Performing Arts: Theater
March 24, 2019
Five years after arriving in NYC at the invitation of Lincoln Kirstein, and 4 years after founding the School of American Ballet, George Balanchine was tapped to choreograph Roger and Hart’s 1938 musical featuring his fiancé Vera Zorina. A product of the Imperial Ballet in Russia, one thing Balanchine understood was spectacle; and by all accounts, that’s what was delivered.

Now eight decades later, City Center’s lauded Encores! Series dipped back into the coffers of dance-centric musicals to revive the slimmed-down version of I Married an Angel. Joshua Bergasse, the production’s director and choreographer, drew Sara Mearns, his fiancé and a wildly popular NYCB principal dancer, into the production.

Already a seasoned Broadway choreographer, Bergasse is testing his directorial wings. Although he’s still finding his directorial voice, Bergasse’s musical theater roots were particularly evident in the Act I show-stopping tap dance routine. Led by the mighty talented Hayley Padschun and Phillip Attmore the routine caused an eruption of clever tap figures that scattered rhythms into rich, percussive riffs lifted by acrobatic leaps and slides.

Tied to an old-fashioned story about a Budapest banker (Mark Evans) who claims he can only marry a pure, honest angel, he finally get’s his wish. She drops out of the sky (more to the point, Mearns flits across the stage in a flurry of runs en pointe) and he immediately marries her. Of course, she’s unfamiliar with human ways, and insists that “truth is beauty, and beauty is truth” -- unless it ruins her husband’s career. The underlying message resembles romantic black and white 1930’s films where women are not to be trusted because they are only out for themselves and a man’s money. This theory holds unless of course, you are an angel – but then, being perfect presents its own set of problems.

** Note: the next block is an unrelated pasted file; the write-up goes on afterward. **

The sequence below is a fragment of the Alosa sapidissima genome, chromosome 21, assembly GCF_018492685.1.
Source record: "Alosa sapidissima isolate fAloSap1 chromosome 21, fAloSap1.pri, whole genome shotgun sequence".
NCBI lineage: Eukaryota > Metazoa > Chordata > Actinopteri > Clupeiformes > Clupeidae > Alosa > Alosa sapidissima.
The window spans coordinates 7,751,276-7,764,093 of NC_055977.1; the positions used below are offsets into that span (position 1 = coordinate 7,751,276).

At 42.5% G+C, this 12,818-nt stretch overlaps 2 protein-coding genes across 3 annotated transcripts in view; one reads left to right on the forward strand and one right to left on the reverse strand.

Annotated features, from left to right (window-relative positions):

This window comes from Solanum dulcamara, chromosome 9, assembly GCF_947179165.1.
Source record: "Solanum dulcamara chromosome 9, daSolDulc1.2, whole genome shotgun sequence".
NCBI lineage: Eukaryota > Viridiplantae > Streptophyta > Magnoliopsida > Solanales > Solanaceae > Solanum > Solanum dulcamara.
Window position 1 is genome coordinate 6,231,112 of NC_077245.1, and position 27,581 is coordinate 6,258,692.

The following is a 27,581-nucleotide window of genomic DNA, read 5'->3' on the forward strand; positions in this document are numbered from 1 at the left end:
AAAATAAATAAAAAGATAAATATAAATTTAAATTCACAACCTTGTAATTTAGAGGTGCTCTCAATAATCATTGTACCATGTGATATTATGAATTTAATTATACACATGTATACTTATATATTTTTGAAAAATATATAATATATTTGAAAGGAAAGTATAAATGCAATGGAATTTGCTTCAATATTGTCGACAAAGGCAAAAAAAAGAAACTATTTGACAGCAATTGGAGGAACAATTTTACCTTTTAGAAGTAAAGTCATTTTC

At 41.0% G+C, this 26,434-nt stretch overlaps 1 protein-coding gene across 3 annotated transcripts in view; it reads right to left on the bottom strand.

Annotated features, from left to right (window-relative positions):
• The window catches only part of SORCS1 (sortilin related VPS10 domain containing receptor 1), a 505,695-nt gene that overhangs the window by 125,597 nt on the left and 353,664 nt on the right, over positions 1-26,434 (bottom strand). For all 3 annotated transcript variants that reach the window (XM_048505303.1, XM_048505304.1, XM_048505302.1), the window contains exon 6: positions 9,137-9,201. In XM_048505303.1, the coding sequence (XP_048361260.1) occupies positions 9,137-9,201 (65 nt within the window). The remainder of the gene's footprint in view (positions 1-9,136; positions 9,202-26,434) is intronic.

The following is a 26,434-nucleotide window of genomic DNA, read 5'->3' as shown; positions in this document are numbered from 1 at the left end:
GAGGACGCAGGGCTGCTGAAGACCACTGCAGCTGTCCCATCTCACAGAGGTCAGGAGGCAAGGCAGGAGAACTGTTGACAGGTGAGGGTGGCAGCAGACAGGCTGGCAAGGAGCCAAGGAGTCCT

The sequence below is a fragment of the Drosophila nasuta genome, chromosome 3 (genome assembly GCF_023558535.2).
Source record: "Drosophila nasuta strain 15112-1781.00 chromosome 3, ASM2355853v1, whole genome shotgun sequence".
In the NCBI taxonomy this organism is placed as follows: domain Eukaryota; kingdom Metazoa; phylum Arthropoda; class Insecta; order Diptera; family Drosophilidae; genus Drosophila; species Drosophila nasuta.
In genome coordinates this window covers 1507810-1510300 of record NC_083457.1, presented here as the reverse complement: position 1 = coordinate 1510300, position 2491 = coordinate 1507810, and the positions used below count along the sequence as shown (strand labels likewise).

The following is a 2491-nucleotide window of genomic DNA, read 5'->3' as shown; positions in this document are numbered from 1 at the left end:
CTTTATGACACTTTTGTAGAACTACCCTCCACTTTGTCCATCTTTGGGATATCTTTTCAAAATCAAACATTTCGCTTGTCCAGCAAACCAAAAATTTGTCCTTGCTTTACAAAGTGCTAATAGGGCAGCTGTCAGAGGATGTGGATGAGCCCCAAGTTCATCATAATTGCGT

Most comfortable when bantering cheerily with her angel girlfriends, Mearns exuded a delightful “girl next door” quality. Earthy- voiced and appealing, Mearns’ native language is dance, not the spoken word, and that was most evident when Means struggled to hit her comic timing. People who saw Red Shoesat City Center last year, or New York City Ballet seasons, know Mearns’ dancing is sublime—and so it was again.

In this instance, Carlyle’s ballet choreography remained relatively basic and kept her trilling en pointe throughout the show. Despite the issue of limited space, Bergasse's “How to Win Friends and Influence People” as well as the “Roxy Music Hall” proved he can animate the entire stage—top to bottom, side-to-side. The many buoyant songs that tickled the throat were brought to life through the original, newly resorted Hans Spialek orchestrations and Rob Fisher’s musical direction. Tucked into the back of the stage, the Encores! Orchestra was outlined in silvery sashes by designer Allen Mayer complimenting Alejo Vietti’s sparkling, elegant costumes.

Innocently simple, I Married An Angel underscored the radiant talents of performers like Mearns, Attmore, Podschun and a standout corps dancer--Barton Cowperthwaite. Perhaps not the most cohesive Encores! production, it did offer a welcomed, cheerful respite from the day’s noise.
EYEON THE ARTS,, NY – Celia Ipiotis

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